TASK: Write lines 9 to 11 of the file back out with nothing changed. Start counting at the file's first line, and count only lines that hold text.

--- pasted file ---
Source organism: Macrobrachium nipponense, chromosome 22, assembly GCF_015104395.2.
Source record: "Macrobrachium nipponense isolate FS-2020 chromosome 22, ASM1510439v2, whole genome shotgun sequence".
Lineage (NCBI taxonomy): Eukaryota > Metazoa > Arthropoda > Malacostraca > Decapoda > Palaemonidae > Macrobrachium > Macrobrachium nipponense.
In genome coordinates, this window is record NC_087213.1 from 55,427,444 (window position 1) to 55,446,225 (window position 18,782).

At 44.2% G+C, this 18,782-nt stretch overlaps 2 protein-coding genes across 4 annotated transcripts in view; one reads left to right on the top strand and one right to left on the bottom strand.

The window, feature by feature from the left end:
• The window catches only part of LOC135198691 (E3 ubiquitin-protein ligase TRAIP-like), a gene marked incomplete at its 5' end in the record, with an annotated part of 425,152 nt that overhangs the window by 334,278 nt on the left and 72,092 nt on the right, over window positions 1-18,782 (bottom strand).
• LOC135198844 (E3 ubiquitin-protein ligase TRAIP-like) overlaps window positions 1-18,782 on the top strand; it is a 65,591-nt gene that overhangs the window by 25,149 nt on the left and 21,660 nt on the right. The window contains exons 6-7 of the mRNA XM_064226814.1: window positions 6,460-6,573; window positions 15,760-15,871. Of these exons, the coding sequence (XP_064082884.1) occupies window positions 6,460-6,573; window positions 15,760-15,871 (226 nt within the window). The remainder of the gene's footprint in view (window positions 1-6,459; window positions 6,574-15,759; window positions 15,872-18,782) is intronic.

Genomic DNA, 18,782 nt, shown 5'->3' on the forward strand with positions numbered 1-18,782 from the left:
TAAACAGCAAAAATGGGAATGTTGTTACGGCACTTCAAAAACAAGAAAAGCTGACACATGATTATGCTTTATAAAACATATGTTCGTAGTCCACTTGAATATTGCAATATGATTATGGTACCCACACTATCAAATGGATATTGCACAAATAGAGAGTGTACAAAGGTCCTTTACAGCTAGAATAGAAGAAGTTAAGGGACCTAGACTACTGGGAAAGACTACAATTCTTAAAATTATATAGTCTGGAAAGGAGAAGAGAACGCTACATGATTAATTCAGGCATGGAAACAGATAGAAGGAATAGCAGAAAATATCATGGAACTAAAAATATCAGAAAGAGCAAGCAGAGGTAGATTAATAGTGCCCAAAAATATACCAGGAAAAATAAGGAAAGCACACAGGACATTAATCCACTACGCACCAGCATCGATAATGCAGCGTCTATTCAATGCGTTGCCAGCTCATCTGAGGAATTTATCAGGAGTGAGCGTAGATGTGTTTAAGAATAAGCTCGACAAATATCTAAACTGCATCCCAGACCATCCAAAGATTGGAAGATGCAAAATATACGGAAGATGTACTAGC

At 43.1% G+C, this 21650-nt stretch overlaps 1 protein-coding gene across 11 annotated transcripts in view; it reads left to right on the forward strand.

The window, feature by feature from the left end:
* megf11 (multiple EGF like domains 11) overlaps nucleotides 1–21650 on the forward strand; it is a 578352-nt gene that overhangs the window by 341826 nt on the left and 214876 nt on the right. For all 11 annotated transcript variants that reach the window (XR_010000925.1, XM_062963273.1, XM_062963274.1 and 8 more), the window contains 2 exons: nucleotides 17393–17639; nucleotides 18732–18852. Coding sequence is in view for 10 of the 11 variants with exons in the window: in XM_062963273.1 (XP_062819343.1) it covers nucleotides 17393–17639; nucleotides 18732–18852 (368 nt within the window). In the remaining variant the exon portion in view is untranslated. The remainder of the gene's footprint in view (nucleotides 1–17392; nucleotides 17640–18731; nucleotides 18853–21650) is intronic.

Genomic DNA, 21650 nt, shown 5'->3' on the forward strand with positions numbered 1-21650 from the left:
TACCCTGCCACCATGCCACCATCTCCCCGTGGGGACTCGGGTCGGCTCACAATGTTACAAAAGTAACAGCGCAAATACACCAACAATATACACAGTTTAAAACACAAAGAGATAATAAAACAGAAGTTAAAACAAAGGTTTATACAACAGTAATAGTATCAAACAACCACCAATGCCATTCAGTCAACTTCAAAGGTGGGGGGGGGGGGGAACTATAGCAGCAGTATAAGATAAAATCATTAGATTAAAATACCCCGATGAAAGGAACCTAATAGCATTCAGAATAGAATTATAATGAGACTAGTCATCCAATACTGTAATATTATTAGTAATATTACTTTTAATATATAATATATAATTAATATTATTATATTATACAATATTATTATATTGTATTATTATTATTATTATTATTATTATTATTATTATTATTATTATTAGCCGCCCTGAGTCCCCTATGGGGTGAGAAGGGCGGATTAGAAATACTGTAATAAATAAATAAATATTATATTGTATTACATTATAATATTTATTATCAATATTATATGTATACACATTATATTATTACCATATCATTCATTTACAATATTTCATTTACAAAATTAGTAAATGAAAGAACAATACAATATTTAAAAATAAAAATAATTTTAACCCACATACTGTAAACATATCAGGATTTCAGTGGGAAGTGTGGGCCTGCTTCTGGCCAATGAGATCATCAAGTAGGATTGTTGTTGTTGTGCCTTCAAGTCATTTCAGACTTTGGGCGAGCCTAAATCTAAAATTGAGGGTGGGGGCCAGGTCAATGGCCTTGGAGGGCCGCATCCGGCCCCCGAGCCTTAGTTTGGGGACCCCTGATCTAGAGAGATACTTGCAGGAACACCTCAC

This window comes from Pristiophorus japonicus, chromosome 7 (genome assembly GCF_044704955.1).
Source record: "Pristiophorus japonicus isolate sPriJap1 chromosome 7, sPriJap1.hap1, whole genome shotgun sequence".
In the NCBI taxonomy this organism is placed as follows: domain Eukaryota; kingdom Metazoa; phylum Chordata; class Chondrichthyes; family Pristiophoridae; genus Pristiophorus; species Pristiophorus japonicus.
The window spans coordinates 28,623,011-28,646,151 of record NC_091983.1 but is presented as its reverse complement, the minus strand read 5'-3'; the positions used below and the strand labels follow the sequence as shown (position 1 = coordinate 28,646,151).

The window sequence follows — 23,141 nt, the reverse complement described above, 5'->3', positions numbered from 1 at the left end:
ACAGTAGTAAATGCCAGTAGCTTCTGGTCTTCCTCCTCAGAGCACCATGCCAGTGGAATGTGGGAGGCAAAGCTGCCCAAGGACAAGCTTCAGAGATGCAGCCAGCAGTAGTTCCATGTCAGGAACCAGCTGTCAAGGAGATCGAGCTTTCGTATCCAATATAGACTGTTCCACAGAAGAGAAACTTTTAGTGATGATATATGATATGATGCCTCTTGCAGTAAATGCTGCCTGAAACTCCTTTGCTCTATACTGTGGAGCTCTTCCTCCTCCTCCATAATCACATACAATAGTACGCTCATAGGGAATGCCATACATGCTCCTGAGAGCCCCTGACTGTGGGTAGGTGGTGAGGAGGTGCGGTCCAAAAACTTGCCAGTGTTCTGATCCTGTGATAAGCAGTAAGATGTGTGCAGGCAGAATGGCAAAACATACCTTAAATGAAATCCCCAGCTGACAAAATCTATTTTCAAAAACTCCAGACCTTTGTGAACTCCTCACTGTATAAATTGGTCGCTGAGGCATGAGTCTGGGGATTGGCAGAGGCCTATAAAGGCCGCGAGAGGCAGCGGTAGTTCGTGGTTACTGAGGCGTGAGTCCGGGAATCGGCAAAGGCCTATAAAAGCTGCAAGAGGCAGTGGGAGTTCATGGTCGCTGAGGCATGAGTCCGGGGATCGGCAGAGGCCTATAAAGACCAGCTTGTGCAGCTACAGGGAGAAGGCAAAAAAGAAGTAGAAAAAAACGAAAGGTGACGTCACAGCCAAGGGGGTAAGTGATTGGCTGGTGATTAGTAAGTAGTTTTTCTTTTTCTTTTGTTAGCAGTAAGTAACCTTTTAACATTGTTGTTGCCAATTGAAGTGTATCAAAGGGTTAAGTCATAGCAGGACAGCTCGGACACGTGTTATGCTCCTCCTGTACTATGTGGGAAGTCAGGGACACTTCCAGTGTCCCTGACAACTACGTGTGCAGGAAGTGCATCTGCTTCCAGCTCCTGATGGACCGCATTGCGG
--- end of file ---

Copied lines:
Genomic DNA, 18,782 nt, shown 5'->3' on the forward strand with positions numbered 1-18,782 from the left:
TAAACAGCAAAAATGGGAATGTTGTTACGGCACTTCAAAAACAAGAAAAGCTGACACATGATTATGCTTTATAAAACATATGTTCGTAGTCCACTTGAATATTGCAATATGATTATGGTACCCACACTATCAAATGGATATTGCACAAATAGAGAGTGTACAAAGGTCCTTTACAGCTAGAATAGAAGAAGTTAAGGGACCTAGACTACTGGGAAAGACTACAATTCTTAAAATTATATAGTCTGGAAAGGAGAAGAGAACGCTACATGATTAATTCAGGCATGGAAACAGATAGAAGGAATAGCAGAAAATATCATGGAACTAAAAATATCAGAAAGAGCAAGCAGAGGTAGATTAATAGTGCCCAAAAATATACCAGGAAAAATAAGGAAAGCACACAGGACATTAATCCACTACGCACCAGCATCGATAATGCAGCGTCTATTCAATGCGTTGCCAGCTCATCTGAGGAATTTATCAGGAGTGAGCGTAGATGTGTTTAAGAATAAGCTCGACAAATATCTAAACTGCATCCCAGACCATCCAAAGATTGGAAGATGCAAAATATACGGAAGATGTACTAGC

At 43.1% G+C, this 21650-nt stretch overlaps 1 protein-coding gene across 11 annotated transcripts in view; it reads left to right on the forward strand.